Topic: What are the symptoms of premenstrual syndrome (PMS)?
Premenstrual syndrome (PMS) is a collection of physical and psychological symptoms that can occur in a cyclical pattern in people who menstruate. The start of symptoms coincides with the second half of the menstrual cycle, called the luteal phase.
Symptoms typically resolve within a few days after the period begins. However, they can sometimes last for 2 weeks.
While doctors are unsure why some people experience PMS symptoms, contributing factors may include certain lifestyle factors and fluctuations in the levels of sex hormones and serotonin.
Here, learn more about PMS symptoms and how to treat and prevent them.
PMS refers to clinically significant physical and psychological symptoms that occur during the second half of the menstrual cycle.
Experts suggest that PMS affects 47.8% of people of reproductive age who menstruate. Among this population, 20% experience severe symptoms.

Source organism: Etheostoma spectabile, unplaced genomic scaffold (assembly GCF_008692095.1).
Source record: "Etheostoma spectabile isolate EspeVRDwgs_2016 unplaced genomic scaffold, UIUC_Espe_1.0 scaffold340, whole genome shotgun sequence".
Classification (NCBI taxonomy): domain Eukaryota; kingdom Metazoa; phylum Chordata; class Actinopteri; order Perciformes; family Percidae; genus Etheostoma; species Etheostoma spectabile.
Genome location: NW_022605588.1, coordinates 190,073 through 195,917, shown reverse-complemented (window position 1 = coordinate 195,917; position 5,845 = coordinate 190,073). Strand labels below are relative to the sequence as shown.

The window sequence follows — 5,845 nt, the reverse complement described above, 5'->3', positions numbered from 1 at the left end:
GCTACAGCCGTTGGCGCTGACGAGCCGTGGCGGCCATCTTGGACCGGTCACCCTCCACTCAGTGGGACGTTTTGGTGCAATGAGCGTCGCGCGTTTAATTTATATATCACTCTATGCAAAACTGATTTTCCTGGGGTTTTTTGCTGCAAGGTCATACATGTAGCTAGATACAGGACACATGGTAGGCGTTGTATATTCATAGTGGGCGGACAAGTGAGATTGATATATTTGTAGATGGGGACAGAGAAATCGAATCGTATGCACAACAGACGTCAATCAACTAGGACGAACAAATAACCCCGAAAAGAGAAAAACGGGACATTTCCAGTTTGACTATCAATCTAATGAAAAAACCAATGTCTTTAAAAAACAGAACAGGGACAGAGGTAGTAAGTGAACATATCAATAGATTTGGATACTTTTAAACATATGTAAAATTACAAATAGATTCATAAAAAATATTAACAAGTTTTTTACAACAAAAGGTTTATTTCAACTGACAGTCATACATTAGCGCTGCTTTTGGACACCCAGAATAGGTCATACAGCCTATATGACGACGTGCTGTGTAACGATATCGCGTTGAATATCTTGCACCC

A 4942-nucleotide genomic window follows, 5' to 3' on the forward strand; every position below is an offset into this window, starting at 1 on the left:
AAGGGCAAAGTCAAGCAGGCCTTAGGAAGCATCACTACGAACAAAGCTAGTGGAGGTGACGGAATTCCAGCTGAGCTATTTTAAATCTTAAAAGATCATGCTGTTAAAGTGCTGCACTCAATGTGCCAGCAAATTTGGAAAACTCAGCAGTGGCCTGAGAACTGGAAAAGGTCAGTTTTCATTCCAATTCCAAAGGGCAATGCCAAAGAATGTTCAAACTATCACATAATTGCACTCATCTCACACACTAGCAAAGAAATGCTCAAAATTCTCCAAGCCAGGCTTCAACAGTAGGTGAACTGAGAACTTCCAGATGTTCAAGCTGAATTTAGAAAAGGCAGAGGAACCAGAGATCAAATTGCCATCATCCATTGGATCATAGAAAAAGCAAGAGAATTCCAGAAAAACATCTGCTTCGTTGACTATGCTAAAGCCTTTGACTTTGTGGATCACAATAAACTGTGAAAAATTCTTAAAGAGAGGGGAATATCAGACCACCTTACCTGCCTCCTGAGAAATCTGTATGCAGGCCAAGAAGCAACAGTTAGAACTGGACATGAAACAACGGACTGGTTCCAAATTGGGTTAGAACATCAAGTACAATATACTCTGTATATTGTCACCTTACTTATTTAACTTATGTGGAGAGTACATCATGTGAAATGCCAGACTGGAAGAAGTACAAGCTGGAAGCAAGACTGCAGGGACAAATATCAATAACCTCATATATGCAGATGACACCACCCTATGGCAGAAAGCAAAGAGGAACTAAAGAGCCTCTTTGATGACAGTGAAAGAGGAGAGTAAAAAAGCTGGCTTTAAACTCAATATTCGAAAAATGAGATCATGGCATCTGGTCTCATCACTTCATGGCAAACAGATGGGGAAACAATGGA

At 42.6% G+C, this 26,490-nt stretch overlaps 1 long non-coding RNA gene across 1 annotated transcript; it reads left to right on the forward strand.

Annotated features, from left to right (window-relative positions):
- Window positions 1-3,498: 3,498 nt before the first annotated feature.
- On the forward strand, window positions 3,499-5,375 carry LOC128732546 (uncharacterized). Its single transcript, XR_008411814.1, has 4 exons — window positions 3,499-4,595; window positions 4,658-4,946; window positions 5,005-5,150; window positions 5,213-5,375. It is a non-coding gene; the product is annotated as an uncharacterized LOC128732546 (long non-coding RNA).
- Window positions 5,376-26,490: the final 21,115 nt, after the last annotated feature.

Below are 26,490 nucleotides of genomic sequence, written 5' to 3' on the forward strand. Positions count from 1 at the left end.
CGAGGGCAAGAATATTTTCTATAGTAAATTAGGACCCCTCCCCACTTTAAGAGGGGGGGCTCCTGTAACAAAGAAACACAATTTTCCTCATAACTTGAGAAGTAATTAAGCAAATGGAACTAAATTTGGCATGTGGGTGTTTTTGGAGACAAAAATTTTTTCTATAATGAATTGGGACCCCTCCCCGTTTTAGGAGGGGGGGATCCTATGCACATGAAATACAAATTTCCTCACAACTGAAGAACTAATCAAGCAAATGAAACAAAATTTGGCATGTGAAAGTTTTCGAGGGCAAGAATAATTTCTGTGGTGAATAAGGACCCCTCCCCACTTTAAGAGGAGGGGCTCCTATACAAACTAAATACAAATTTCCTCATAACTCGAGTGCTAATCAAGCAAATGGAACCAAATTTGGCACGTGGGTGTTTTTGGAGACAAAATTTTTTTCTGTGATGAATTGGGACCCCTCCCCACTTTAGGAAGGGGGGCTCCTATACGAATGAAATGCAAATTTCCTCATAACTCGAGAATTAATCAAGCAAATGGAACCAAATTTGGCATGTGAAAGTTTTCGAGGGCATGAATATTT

Some people may experience mild-to-moderate symptoms, whereas others may report symptoms that are severe enough to affect their normal daily functions.
Physical symptoms may include:
- back pain
- stomach pain
- lower back pain
- swelling and tenderness of the breasts
- a lower tolerance for light and noise
- weight gain
Emotional symptoms can include:
- appetite changes
- food cravings
- sleep difficulties
- difficulty with memory or concentration
- less interest in sex
PMS symptoms may worsen a week before menstruation, with a peak often occurring 2 days before bleeding begins.
Topic Discussed: What are the symptoms of premenstrual syndrome (PMS)?